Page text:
Legal Watch: Developing a Succession Plan

Lay the foundation to keep your business “in the family”


Based on my experience (nearly 20 years) in the electronic and life safety industries, the overwhelming majority of industry businesses are family-owned. Most family business owners want their business to stay in the family; however, the fact is, nearly one-third of all family businesses do not make it to the next generation.

A good family business succession plan is developed and put into action years in advance of the actual transition. The plan should consider the needs of senior family members and the coming generation, including those who choose not to work in the business. The plan should also consider the concerns of non-family managers and other key employees.

There are many ways to transfer ownership of a family business. Everyone wants to minimize taxes, but what’s ultimately right for your family will depend on a number of factors focused on your family’s priorities and needs. Failing to plan the succession of your family-owned business is the same as planning to fail. Consider the following:

Threshold Issue. Every succession plan must address a threshold issue: Should ownership of the business be transitioned to the next generation or sold to a third-party with the proceeds funding the owner’s retirement and the heirs’ eventual inheritance? Just because the owners want to leave their business to the next generation doesn’t mean it is an option.

Navigate Charged Emotional Issues. Perhaps the most delicate aspect of dealing with a family-owned business is that it resides at the crossroads of family and business — two of the most super-charged emotional issues in anyone’s life. As a result, family business owners often avoid their retirement or the transition — an all-too-familiar situation to second- or third-generation family business members. Letting go isn’t easy for someone who has poured their life’s energy into building a successful business.

Family succession planning takes a team. This means family members both in and out of the business and key managers should know what is going on and why. Assemble a team of knowledgeable professionals — a lawyer, accountant, financial advisor, valuation expert, even a family systems therapist or professional facilitator. You also may want to consider a family advisory council, which functions like a board of advisors.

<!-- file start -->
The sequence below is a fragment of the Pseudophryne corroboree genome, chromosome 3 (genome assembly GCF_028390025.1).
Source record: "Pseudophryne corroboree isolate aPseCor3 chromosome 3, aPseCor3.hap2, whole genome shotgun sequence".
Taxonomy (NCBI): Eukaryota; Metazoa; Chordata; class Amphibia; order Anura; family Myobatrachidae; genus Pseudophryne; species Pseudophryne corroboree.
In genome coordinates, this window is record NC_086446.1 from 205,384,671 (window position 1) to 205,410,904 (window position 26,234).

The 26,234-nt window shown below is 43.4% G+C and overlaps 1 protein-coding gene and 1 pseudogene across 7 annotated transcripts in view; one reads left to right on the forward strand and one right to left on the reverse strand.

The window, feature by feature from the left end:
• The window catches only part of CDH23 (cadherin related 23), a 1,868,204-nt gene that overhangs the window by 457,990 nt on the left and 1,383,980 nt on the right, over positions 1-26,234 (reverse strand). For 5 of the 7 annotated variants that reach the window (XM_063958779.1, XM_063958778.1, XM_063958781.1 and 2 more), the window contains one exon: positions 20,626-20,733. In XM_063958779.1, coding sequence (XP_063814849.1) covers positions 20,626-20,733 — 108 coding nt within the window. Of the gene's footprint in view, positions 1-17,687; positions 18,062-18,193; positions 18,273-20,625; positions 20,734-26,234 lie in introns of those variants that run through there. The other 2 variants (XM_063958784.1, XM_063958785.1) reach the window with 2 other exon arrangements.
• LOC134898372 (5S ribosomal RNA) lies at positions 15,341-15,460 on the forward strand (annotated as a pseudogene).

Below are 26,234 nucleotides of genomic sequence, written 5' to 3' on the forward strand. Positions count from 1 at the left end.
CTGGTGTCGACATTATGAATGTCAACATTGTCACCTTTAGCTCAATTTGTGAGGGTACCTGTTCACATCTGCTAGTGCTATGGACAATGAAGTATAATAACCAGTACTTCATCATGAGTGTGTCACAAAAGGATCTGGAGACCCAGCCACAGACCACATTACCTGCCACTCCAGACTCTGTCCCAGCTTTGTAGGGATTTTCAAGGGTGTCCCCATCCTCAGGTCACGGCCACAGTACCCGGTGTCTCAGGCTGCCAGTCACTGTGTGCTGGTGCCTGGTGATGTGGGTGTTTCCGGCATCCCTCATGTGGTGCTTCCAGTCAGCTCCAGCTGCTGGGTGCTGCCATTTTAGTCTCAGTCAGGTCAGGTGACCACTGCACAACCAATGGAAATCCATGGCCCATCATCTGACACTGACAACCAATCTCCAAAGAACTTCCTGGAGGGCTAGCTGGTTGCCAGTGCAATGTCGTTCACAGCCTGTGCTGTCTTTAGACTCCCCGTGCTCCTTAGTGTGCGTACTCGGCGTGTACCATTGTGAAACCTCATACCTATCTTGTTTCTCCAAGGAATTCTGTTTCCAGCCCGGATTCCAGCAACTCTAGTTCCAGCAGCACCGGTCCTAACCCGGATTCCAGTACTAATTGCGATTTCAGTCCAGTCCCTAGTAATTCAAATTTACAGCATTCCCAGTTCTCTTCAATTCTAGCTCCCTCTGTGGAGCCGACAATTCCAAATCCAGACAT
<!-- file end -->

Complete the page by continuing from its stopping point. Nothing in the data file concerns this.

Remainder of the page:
Select a Successor. This can be the single most difficult and delicate challenge. Are you really sure your son or daughter wants to take over? Have you actually asked, or has it always just been an assumption? A successor must be groomed, and that takes time. Owners must put the designated successor in a position to control the company, which can be tricky with siblings or other family members involved.

Is the Plan Fair? If the business employs several family members, who is in charge after transition? And what about compensation? Keep in mind that the family succession plan is intertwined with the owner’s estate planning, so you must consider how to most appropriately (and fairly) address the interest of family members who, for whatever reason, work outside the family business. If the business is to be sold to family members, the price (and deal structure) must be fair while also passing tax scrutiny. Keep in mind that what may be fair in the eyes of family members may not be in the eyes of the IRS. Terms of financing must provide the owner and spouse sufficient retirement income and the company must be able to make the payments while having sufficient capital for business purposes.

 

Eric Pritchard co-chairs the electronic security group of Kleinbard Bell & Brecker LLP. He focuses his practice on the electronic security industry with an emphasis on acquisitions. This column does not constitute legal advice; contact an attorney with specific questions.